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Service operations and continual service improvement: Storage technical management plays a direct role in technical operations. As stewards of data storage technology, this team is responsible for planning storage technology and technology upgrades, evaluating technologies and maintaining storage skills. The storage function must also monitor operations, and implement and oversee service improvements during the continual service improvement phase. The storage function will train front-line operations and request fulfillment teams to perform repeatable, low-risk storage management tasks such as rerunning a backup, provisioning and exporting a file system, and presenting a LUN. High-risk tasks, such as partitioning an array, SAN configuration and filer policy setup, should be performed by high-level storage management rather than general operations teams.

Real-world implementation issues

In all but the simplest ITIL implementations, there will be tension created by the extra work placed on the storage function to implement ITIL vs. the expected enterprise benefits. Implementing the ITIL framework, especially at the beginning of an ITIL project, may sometimes appear to add work with little benefit. This may be because not all of the services or all storage environments will be a part of the initial ITIL release. During the transitional period a storage functional team may therefore be required to support legacy tools and the new enterprise tools,

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thus increasing the number of interfaces the storage teams have to maintain and monitor. Hopefully, it will only be a temporary condition. Most of the time the ITIL processes are more rigorous in addressing change and risks, and they tend to split activities into multiple tasks. For example, before an ITIL implementation, an on-call person might have simply received a page or other alert and then addressed the issue. With ITIL processes in place, this simple act may be divided into an "event," "incident," "RFC" (request for change) and a "problem" -- with each of these put into a different tracking database and requiring a different set of actions and roles.

But at the macro-enterprise level, ITIL benefits are more apparent:

  • Improved coordination. Cross-functional process teams work together to implement policies in a standardized way, using common tools and a common language to help reduce the level of organizational confusion or misunderstanding. Because of the benefits of scale, an ITIL implementation may cost-justify process automation opportunities that previously weren't justified at a storage-function-only level.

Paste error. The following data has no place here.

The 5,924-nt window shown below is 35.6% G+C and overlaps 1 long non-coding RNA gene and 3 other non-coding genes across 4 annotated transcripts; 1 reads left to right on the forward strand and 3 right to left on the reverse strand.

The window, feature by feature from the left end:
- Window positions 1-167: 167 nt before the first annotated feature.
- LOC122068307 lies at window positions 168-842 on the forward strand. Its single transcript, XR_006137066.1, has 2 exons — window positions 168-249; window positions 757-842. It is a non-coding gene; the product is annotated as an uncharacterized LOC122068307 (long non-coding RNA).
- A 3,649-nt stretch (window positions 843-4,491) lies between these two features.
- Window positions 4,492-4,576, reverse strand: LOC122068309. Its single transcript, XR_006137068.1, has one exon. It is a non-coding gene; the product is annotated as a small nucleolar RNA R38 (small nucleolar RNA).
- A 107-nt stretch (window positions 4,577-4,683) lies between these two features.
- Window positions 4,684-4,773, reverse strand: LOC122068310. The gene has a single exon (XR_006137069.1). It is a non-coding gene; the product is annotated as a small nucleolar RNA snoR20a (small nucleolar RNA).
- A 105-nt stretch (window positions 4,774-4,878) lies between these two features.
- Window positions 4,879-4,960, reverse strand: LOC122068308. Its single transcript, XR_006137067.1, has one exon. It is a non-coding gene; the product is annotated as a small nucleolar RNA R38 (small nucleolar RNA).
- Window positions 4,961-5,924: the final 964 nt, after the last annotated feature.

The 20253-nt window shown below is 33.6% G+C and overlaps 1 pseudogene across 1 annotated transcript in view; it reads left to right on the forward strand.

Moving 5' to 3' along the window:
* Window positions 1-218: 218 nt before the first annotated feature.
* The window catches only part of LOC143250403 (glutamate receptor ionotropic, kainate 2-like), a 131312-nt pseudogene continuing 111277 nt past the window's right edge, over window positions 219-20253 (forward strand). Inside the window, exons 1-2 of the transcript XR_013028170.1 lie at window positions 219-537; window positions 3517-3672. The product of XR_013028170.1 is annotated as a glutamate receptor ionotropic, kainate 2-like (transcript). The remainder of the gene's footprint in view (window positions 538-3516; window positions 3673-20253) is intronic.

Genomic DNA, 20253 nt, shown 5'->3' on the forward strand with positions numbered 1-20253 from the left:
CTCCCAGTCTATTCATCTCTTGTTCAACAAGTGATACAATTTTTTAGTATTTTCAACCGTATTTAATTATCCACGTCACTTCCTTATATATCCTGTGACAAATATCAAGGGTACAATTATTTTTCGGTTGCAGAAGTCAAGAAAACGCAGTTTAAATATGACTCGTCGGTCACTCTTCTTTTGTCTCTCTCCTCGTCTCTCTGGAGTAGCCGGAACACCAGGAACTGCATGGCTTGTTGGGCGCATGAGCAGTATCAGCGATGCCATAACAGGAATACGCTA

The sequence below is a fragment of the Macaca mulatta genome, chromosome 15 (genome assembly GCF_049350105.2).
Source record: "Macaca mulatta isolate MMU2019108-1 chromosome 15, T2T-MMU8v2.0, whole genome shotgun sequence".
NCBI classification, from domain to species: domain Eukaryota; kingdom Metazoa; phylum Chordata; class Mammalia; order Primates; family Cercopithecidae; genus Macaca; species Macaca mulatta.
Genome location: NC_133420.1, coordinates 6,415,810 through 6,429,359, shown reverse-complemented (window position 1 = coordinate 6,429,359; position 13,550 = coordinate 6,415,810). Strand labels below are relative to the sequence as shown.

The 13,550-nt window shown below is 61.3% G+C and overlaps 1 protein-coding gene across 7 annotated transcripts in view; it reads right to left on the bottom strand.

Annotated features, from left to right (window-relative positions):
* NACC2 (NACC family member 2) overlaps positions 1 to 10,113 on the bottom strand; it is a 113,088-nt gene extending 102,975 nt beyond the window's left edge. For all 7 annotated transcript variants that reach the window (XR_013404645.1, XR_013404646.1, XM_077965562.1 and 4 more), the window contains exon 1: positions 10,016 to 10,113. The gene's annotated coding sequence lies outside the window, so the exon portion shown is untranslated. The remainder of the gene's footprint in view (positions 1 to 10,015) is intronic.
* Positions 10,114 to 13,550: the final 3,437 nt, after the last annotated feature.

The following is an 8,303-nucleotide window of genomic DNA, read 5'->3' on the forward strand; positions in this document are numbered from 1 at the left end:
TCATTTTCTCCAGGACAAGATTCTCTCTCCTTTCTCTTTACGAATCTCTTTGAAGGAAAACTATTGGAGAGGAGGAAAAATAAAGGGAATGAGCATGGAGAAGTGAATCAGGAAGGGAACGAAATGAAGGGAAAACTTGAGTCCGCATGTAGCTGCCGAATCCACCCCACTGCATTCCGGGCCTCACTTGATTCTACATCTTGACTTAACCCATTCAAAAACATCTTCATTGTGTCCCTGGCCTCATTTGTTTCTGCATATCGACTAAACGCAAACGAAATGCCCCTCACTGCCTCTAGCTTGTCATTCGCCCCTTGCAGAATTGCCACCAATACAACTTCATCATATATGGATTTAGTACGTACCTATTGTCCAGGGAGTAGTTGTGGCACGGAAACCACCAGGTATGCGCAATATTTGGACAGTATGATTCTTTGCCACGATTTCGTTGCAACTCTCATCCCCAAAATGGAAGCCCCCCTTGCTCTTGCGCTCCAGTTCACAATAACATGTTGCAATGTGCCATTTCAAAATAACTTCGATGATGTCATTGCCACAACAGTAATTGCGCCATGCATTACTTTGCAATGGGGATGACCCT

• Reduced complexity. ITIL should help reduce or eliminate redundant processes, tools, technologies, queues and interfaces that the storage team has to work with.
  • Increased transparency. Service- and enterprise process-level reporting will provide management and auditors better quality and more actionable reports.
  • More successful releases. Introduction of new functionality and updates will have a better chance of being successful and maximizing return on investment.
  • Reduced outages. Better process-handoff definitions will result in fewer outages. Most causes of operational outages that involve storage subsystems aren't a direct result of a storage administrator error or storage subsystem failures; root causes of storage outages usually involve a handoff error, such as:
    • Incorrect server name provided for a LUN deletion
    • Cold backup scheduled during production window
    • Scheduled NAS filer outage impacted production servers inadvertently

Efficiency and sustainability

The main goal of using the ITIL framework is to ensure the IT organization delivers value to the organization in an efficient and sustainable way. ITIL provides a framework that helps align the organization so it's better positioned to achieve the overall objectives of IT and the organization. This should be incentive enough to fully support your ITIL program, but as a storage professional you have an extra incentive: ITIL compliance will allow you to spend more time working on storage-specific projects and architectures which, in turn, will allow you to better maintain, sharpen and expand your storage skill set.

BIO: Tom Woods is currently global ITIL services transition manager at Ford Motor Company. At Ford, Tom has held storage operations, engineering and architecture positions, and has supervised the backup and NAS teams.

This was first published in August 2010

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